“I remember my grandmother and my grandfather, they were just totally devastated,” he said. “It was such a sore spot, they rarely talked about it. It just brought back so many bad memories.”
Research led Christine Hill to Lane Ruud’s daughter, who also had worked on the family’s genealogy, he said. They have compared notes and discussed some of the unanswered questions, including the identity of clearly defined fingerprints that were obtained from the windows and rear-view mirror of the taxi.
Police also investigated a rumor that two women, who had been in Lukkason’s Bar that night, April 1, might somehow have been involved. Police later said the story was that two women were calling various men from the bar as an April Fools’ joke, but that there was no evidence linking them to the crime.
Hill also learned about a typed but unsigned affidavit, in which a woman by the name of Crawford allegedly admitted to killing Raymond Ruud. The affidavit was found in Lane Ruud’s mother’s house.
It’s possible, they said, that investigators prepared the affidavit and used it while interrogating a suspect in hopes that she would sign it. But why it ended up in the Ruud house they do not know.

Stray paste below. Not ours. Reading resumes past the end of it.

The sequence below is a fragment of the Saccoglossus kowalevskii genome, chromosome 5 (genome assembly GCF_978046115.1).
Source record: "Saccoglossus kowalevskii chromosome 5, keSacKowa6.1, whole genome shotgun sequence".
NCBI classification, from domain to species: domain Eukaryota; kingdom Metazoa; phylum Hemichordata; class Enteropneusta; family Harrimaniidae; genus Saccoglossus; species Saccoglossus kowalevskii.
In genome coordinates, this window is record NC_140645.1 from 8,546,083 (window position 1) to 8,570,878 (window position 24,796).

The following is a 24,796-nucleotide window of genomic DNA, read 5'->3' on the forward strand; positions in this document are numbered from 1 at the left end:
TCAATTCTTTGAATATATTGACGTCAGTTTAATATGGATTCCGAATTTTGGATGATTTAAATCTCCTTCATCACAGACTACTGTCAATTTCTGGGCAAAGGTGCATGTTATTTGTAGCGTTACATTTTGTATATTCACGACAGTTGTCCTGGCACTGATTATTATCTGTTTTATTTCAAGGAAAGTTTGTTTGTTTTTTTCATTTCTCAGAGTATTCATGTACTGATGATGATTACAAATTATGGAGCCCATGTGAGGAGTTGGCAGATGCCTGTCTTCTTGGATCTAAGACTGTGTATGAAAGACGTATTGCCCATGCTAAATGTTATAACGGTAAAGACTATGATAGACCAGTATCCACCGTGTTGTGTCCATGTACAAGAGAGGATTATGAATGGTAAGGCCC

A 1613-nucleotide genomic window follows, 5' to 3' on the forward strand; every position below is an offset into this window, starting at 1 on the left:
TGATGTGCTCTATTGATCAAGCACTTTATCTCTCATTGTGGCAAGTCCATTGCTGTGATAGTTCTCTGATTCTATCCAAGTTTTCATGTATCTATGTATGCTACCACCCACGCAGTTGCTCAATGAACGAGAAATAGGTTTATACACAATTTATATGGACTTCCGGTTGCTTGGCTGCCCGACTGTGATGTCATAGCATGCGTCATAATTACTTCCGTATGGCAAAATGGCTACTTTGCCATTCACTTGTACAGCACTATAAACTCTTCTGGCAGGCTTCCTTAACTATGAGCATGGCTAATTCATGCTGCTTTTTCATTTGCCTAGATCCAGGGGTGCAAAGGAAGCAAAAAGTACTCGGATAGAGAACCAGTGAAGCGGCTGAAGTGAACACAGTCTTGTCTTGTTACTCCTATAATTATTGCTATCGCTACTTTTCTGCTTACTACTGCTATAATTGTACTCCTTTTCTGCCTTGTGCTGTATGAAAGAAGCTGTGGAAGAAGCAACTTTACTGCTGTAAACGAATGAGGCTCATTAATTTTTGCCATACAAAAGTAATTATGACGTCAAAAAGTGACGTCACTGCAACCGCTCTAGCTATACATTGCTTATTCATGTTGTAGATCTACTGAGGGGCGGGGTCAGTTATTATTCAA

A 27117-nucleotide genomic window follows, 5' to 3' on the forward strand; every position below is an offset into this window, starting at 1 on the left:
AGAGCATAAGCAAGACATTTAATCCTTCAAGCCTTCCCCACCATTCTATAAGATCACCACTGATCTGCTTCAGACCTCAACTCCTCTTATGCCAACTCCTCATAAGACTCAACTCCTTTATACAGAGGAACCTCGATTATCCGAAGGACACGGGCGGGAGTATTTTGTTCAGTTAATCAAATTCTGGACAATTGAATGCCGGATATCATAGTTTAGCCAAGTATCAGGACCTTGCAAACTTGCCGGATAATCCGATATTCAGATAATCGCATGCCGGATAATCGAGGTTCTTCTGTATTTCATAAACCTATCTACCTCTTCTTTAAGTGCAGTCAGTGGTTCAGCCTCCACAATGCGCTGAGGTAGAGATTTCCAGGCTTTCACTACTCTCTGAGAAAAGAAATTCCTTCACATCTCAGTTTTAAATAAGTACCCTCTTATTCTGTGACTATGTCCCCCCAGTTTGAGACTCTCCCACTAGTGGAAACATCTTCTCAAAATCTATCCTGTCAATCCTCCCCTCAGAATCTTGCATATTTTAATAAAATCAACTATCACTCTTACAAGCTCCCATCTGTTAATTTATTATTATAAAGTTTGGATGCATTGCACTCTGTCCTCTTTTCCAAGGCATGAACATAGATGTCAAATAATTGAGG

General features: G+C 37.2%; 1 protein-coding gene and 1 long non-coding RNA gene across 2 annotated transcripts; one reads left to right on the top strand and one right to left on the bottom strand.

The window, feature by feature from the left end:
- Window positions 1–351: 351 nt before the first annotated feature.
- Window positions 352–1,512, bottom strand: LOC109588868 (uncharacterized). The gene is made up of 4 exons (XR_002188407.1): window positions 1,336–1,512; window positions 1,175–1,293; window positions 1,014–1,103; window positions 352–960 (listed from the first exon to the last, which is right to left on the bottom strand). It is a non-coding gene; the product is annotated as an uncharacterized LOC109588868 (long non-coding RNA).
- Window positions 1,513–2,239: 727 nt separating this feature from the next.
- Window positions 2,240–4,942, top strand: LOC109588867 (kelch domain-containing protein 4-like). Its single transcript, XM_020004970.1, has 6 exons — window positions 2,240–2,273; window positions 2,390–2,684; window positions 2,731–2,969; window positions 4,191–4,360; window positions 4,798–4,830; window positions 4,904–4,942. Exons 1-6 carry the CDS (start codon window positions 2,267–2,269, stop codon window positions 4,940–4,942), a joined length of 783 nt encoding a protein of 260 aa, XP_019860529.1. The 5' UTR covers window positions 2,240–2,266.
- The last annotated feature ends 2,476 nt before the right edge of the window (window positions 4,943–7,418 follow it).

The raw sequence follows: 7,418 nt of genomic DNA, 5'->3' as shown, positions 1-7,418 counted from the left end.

Hill’s research recently brought her to Grand Forks, where she visited the gravesites of Ray Ruud and his parents, Erick and Mary (Thompson) Ruud.
A few years ago, she also visited a cemetery, near Mekinock, N.D., where his grandparents are buried. There, she met Juel and Mary Storstad, church members who remember when Ray’s grandparents lived nearby. The Storstads have helped her track down relatives and other information.
“Maybe someone might read this and might remember something or someone, and that might lead to something that hasn’t been looked at before,” Hill said.
“Our hope is just to, first of all, even though I never knew him, learn more about what happened to him. We can’t expect to get a conviction. We would hope, in some way, to get some kind of closure.”
Christine Hill may be contacted by email at firstname.lastname@example.org or by telephone at (763) 242-2030.